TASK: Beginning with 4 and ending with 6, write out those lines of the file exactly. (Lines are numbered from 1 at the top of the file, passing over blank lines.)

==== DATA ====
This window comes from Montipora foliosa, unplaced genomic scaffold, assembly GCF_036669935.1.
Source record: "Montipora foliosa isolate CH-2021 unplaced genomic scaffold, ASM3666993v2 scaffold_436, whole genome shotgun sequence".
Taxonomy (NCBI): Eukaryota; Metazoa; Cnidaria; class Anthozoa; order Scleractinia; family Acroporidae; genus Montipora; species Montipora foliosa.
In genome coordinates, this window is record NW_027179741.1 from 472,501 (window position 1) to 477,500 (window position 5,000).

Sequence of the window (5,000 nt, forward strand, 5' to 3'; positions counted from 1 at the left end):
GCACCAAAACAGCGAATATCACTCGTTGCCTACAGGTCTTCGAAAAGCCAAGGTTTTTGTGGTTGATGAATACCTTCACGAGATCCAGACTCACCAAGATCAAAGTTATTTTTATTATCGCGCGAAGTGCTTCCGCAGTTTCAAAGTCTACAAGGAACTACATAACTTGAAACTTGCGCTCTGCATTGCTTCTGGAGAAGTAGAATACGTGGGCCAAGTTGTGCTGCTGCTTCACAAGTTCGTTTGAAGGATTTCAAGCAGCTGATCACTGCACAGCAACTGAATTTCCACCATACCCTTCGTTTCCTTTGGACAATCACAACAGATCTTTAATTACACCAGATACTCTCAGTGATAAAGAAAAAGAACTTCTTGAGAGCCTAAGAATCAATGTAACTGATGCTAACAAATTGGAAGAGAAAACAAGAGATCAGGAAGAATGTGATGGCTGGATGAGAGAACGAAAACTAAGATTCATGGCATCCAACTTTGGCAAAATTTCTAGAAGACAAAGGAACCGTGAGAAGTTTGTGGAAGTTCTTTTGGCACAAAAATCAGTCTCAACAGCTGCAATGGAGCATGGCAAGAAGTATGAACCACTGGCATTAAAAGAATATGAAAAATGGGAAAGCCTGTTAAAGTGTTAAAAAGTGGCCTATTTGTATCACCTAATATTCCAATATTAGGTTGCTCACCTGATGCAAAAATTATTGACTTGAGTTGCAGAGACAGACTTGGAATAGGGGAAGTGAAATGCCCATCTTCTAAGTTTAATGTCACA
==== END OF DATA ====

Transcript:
In genome coordinates, this window is record NW_027179741.1 from 472,501 (window position 1) to 477,500 (window position 5,000).

Sequence of the window (5,000 nt, forward strand, 5' to 3'; positions counted from 1 at the left end):
GCACCAAAACAGCGAATATCACTCGTTGCCTACAGGTCTTCGAAAAGCCAAGGTTTTTGTGGTTGATGAATACCTTCACGAGATCCAGACTCACCAAGATCAAAGTTATTTTTATTATCGCGCGAAGTGCTTCCGCAGTTTCAAAGTCTACAAGGAACTACATAACTTGAAACTTGCGCTCTGCATTGCTTCTGGAGAAGTAGAATACGTGGGCCAAGTTGTGCTGCTGCTTCACAAGTTCGTTTGAAGGATTTCAAGCAGCTGATCACTGCACAGCAACTGAATTTCCACCATACCCTTCGTTTCCTTTGGACAATCACAACAGATCTTTAATTACACCAGATACTCTCAGTGATAAAGAAAAAGAACTTCTTGAGAGCCTAAGAATCAATGTAACTGATGCTAACAAATTGGAAGAGAAAACAAGAGATCAGGAAGAATGTGATGGCTGGATGAGAGAACGAAAACTAAGATTCATGGCATCCAACTTTGGCAAAATTTCTAGAAGACAAAGGAACCGTGAGAAGTTTGTGGAAGTTCTTTTGGCACAAAAATCAGTCTCAACAGCTGCAATGGAGCATGGCAAGAAGTATGAACCACTGGCATTAAAAGAATATGAAAAATGGGAAAGCCTGTTAAAGTGTTAAAAAGTGGCCTATTTGTATCACCTAATATTCCAATATTAGGTTGCTCACCTGATGCAAAAATTATTGACTTGAGTTGCAGAGACAGACTTGGAATAGGGGAAGTGAAATGCCCATCTTCTAAGTTTAATGTCACA